SURF FITNESS: BEST STRENGTH EXERCISES
The Best Strength Exercises to Improve Your Surfing
Last week we focussed on cross training exercises to get your surf fitness up. Today we focus on the best strength exercises for surf fitness
Surfing is not like most sports: there’s no running clock, there’s no designated playing area, and there is certainly no prescribed training regime that works for all athletes. Many would argue that surfing is not a sport, but rather a lifestyle.
Hanging out at the beach in front of our Caribbean Surf Resort and catching waves certainly doesn’t feel like a sport. Regardless of one’s views on where surfing fits into the sporting world, no one can deny that surfing is physically demanding. Simply paddling out on a decent sized day requires a well-tested cardiovascular engine and a fit upper body. Catching a wave and popping up entails heightened agility and ample flexibility.
While the act of actually riding a wave and carving demands intense core strength and sturdy legs. Not all surfers are the type to hit the gym and pump serious iron, and that’s ok. Bulky muscle is not conducive to paddling, anyways. To achieve an optimal level of surf fitness, one needs the perfect blend of strength and muscle endurance. Dive in below, to check out Swell’s:
BEST SURF FITNESS EXERCISES
This may seem obvious, but the simple push up is a highly effective, yet often overlooked, tool for building upper body strength and endurance. The good thing about the push-up, as with any bodyweight exercise, you won’t build bulky, excess mass.
Instead, you will build functional upper body strength that is proportionate to your body weight. Work to perform a high number of reps at a high intensity. Set a lofty goal, like 100, 200, or 300 push-ups, and see how long it takes you to get there. Like paddling, the pushup, or press up as it is often referred to across the pond, requires a blend of strength and muscle endurance.
Like the pushup, the pull up is another phenomenal bodyweight exercise that will build functional strength relative to one’s body weight, not bulky, unnecessary mass, so an ideal surf fitness exercise. Similarly to how we described the pushup, with the pullup we want to build our rep capacity.
Start with a reasonable number like 10, 20, 30, 40, or 50 and attempt to execute that many reps in as few sets as possible. As you get stronger, set your rep goals higher. Unlike the pushup, the pull up does, somewhat, mimic paddle movement and work the large muscles in the back (the lats) that are activated during paddling.
3. Inverted Rows
Often used as a scaled down pull-up substitute, inverted rows are a great way to strengthen your lats, the small muscles in your upper back, and your rear deltoids (all paddle muscles). As stated previously, if you cannot do a pull-up, inverted rows are a great place to start. To perform lay horizontal below a suspension trainer or secured barbell. The higher off the ground the suspension trainer/barbell, the easier the exercise will be.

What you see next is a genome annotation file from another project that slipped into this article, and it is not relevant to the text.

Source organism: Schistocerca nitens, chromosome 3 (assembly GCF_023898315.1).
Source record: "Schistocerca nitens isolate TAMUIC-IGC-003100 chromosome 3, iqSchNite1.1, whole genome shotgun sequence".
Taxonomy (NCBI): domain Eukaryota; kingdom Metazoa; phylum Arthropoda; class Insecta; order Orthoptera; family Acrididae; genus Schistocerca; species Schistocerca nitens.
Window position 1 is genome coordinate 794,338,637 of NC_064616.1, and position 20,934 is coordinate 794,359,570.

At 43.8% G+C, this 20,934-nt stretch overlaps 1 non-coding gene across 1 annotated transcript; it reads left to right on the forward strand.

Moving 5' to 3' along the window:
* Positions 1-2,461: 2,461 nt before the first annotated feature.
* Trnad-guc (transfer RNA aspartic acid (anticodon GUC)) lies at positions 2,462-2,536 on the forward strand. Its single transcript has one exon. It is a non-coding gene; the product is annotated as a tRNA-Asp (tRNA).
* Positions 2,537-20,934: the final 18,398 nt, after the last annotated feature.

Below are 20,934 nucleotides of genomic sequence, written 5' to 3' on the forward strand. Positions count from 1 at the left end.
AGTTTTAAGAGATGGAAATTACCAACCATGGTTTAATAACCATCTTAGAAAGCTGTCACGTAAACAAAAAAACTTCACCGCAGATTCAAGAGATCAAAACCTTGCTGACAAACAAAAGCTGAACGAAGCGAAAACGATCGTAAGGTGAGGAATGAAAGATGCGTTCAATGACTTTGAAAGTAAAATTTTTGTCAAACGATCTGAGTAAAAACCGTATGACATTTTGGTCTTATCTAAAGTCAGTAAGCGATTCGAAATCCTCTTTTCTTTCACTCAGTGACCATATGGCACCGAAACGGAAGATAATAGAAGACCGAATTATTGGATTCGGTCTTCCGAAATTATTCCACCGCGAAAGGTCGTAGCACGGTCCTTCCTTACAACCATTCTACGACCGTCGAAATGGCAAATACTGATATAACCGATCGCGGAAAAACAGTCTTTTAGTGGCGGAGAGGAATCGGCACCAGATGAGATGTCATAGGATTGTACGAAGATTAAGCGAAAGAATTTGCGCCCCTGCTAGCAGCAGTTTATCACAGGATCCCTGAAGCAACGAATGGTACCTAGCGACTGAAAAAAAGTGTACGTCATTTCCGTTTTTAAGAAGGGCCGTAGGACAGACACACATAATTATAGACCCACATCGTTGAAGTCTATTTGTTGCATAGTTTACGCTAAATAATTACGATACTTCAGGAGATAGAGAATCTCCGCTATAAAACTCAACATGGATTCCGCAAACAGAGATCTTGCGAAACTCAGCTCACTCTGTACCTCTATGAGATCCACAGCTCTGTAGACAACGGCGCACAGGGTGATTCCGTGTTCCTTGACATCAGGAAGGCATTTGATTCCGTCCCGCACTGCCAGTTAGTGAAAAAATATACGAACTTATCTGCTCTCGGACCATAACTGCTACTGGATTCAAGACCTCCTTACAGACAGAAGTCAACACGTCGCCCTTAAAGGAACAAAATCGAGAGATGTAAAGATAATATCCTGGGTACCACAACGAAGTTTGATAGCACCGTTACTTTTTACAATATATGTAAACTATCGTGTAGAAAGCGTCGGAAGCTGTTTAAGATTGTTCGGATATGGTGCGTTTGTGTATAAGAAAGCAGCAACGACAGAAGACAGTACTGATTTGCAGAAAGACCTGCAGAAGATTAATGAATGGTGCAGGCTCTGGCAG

With your heels planted on the ground, grip the bar slightly wider than shoulder width apart, or hold your suspension trainer in a neutral position slightly wider than shoulder width. Pull your chest towards the bar/ suspension trainer. As you pull, keep your core tight and hips up, in line with the rest of your body. As your chest moves higher, pinch your shoulder blades together to activate the smaller muscles in your back. Perform three sets of ten.
4. Handstand Push Up
Handstand push-ups might sound intimidating, but they are not as difficult as they may look and they have a myriad of benefits that will directly improve your surfing. Handstand pushups target your deltoids, which are used heavily when we paddle. What makes Handstand pushups superior to any old overhead press, for surf training specifically, is that like the aforementioned push-up and pull up, handstand pushups build lean muscle and functional strength relative to one’s body weight.
To perform, place a pad about 12 inches from the wall.
Place your hands slightly wider than shoulder width on the sides of the pad and kick your feet up so that you are in a full handstand position with your heels supported by the wall. Lower your head slowly down until it is resting on the pad and then push up to the starting position. Perform 3 sets of 5-10 reps.
Here is a good article on how to get started with handstand push ups (opens a new window)
5. Pike Push Up
For those not quite ready to kick up onto a wall and crank out handstand pushups, the pike push-up is the ideal substitute.
Like the handstand push-up, the pike push-up targets our shoulder muscles (deltoids), which are crucial in paddling. To perform a pike push-up, place your feet on a bench or box, with your hands on the ground, wider than shoulder width, shape your body like an inverted L. With your torso vertical, and your legs horizontal, lower your head down to the floor between your hands, and press back up.